🕔Apr 07, 2009

Hypermiling, ecodriving, and fuel-efficient driving are all terms used to denote squeezing every last drop out of a tank of gas. Although current fuel prices are no cause for complaint, that should and will change. Whether you are a fleet manager with an ever-tightening budget, a parent who logs more miles than Greyhound, or a teen driver who is trying to make a tank of gas stretch longer on your minimum-wage paycheque, how you drive makes a significant difference. (There’s no point dropping a wad on a hybrid or an energy-efficient compact if you aren’t driving it to maximize those green features!)

It is self-evident that in the north, where driving is often the only option, it makes even more sense. (Haven’t we all turned west from Prince George at some point or another and groaned when we saw it was ONLY six hundred plus more miles to Prince Rupert?)
Mackenzie King, who served as Canada’s Prime Minister for over twenty-one years, once famously stated that while some countries have too much history, Canada has too much geography. We are tied to our vehicles; that is the irony of rural living. Public transit is limited; carpools are a pain; places are spread out. We don’t have a lot of choice. So if you can’t bike or walk, be strategic, and become a hypermiler—it pays.

Fuel Consumption 101
First, find out how far your gas dollar is taking you. A metric calculation measures litres per hundred kilometres (L/100 km), which you want to be a low number, whereas Imperial shows you the miles per gallon (mpg), which you want to be high. For example, the top-rated full-size car for 2009 is the Honda Accord Sedan, with 9.4L/100 km or 30 mpg.

To find out where your current vehicle is at, fill your tank completely and write down your odometer reading. When it’s time to refuel, record how many litres it took to fill the tank as well as the vehicle’s new odometer reading. Subtract the previous odometer reading from the new odometer reading, divide the number of litres by the distance driven and multiply by 100. To convert to mpg, divide 235.2 by L/100 km.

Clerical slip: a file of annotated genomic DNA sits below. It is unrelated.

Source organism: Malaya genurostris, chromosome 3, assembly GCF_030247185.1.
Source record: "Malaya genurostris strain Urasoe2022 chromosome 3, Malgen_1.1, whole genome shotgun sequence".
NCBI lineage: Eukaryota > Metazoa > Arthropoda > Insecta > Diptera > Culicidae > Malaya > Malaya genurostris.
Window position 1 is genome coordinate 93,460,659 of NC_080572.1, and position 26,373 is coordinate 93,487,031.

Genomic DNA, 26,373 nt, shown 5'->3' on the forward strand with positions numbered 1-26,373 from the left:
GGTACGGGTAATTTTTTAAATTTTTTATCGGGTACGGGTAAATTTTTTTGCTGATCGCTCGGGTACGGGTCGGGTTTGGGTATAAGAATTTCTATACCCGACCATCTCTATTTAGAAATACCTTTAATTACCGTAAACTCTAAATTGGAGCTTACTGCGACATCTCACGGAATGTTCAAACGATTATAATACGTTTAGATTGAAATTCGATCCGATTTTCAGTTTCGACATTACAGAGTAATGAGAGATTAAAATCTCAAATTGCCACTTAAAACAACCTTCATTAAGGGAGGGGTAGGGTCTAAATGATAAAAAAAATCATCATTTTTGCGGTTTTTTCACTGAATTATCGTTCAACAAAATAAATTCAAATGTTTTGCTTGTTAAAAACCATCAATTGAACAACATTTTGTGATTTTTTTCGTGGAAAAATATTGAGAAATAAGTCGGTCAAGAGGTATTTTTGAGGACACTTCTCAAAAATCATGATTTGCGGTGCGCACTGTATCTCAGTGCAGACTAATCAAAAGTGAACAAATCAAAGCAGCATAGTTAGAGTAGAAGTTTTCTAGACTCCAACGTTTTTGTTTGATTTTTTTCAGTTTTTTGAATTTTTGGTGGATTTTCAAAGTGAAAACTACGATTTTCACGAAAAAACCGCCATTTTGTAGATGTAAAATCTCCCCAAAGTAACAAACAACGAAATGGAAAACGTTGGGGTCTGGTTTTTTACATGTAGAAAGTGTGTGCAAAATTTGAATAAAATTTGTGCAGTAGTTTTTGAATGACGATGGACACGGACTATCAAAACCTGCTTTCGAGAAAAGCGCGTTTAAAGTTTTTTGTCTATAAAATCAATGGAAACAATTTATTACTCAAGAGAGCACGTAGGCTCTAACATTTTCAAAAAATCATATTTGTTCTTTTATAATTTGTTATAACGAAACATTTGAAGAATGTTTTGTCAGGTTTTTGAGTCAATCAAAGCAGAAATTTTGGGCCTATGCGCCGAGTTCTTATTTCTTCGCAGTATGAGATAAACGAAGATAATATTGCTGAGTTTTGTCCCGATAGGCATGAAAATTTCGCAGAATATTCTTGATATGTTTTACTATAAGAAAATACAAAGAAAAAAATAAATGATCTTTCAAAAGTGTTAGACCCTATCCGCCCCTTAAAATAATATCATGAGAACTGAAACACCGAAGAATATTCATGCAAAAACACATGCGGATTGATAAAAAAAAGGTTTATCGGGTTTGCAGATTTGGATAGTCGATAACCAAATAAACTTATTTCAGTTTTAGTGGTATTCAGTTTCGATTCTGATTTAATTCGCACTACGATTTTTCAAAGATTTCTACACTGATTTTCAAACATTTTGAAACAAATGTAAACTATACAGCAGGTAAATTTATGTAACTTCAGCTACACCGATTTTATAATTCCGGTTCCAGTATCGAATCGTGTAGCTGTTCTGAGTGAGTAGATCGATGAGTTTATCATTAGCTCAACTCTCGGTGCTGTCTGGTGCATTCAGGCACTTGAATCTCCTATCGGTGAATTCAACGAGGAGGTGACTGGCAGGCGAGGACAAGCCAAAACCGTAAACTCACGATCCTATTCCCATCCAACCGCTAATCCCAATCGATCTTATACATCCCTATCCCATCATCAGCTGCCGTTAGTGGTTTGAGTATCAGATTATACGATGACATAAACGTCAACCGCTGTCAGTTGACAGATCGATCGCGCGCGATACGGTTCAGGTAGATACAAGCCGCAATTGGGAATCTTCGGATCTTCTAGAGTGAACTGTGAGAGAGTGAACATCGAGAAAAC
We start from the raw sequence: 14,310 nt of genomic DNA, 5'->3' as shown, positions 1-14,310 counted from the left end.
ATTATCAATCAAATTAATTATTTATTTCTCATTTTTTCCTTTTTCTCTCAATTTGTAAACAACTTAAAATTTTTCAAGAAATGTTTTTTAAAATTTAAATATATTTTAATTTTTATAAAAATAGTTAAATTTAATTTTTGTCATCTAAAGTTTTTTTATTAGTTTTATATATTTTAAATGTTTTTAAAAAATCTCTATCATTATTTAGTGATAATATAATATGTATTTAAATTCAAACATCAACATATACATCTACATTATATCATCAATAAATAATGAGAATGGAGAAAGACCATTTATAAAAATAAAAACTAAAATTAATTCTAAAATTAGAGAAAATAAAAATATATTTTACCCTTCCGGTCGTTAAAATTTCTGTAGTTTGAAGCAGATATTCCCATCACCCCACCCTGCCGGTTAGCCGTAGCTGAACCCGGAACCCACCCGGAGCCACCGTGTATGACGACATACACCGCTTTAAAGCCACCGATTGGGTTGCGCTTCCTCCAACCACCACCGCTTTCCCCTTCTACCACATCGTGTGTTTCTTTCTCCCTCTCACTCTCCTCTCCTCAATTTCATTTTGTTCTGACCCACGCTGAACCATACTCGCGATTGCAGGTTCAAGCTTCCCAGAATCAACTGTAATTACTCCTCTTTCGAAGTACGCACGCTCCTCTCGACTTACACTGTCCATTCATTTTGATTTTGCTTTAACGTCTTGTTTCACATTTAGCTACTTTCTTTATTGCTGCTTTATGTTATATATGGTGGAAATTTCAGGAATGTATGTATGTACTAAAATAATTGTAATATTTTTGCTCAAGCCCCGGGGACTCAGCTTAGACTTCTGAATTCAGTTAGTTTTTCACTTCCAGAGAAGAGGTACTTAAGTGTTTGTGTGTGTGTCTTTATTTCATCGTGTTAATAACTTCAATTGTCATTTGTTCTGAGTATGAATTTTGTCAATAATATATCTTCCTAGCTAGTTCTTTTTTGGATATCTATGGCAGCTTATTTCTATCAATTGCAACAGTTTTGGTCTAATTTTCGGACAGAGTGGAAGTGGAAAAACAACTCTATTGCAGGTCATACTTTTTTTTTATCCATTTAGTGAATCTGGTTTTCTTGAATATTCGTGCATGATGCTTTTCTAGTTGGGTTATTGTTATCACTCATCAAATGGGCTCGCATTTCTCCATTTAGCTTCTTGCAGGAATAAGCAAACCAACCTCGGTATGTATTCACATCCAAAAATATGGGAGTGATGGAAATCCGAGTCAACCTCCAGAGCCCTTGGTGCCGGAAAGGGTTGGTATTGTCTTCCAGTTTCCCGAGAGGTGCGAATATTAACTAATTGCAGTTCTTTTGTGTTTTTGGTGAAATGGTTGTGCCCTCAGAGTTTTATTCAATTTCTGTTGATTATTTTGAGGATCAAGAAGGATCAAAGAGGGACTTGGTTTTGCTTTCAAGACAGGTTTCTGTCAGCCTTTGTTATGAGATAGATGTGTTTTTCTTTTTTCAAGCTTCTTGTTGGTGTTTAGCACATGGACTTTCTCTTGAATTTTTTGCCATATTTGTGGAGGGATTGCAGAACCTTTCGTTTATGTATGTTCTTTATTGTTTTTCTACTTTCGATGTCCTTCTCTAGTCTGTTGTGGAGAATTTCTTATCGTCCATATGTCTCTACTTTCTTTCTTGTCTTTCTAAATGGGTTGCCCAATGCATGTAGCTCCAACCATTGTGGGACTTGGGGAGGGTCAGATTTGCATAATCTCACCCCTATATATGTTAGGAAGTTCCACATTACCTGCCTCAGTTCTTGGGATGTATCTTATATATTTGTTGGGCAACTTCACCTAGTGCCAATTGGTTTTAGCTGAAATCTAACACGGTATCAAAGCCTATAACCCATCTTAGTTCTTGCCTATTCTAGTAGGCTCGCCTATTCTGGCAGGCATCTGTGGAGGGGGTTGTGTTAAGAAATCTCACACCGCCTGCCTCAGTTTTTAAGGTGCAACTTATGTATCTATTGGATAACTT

Fuel Efficiency for Dummies
Accomplished hypermilers in conventional vehicles meet the mileage of Joe Average driving an equivalent hybrid; when in hybrids themselves, they achieve staggeringly high fuel efficiency (e.g. often exceeding 2.35 L/100 km, or 100 mpg). Yet anyone can learn a wide variety of these skills.

• Drive more smoothly. Natural Resources Canada states that ‘jackrabbit’ driving (aggressive accelerating and hard braking) reduced travel time by only 4 percent—about two minutes out of a 60-minute trip—but increased fuel consumption by up to 37 percent.

• Avoid idling. Modern, fuel-injected vehicles don’t need to idle to warm up – it actually damages engine components and burns more fuel than driving.

• Drive slowly to warm up your vehicle. Do your farthest errand first. By the time you get there, your vehicle should have warmed up sufficiently to be operating at or near peak efficiency, and will consume less gas during all the stops and starts on the way home. (An engine can burn up to 50 percent more fuel for a short trip in the winter than for the same trip in the summer.)

• Remove excess drag. This means rooftop cargo boxes, trailers, and excess weight in the back of the vehicle (unless you need it for safety reasons).

• Use four-wheel drive only when required. In many cases, defensive and/or slower driving can be an adequate substitute for four-wheel. You’re still a man; it’s okay; we still love you.

• Know when to use cruise control and when to make the decision yourself. There are times when skilled driving will save more fuel. With most vehicles, increasing your cruising speed from 100 km/h to 120 km/h will increase fuel consumption by about 20 percent. On the other hand, reducing your speed from 100 km/h to 90 km/h improves fuel economy by about 10 percent.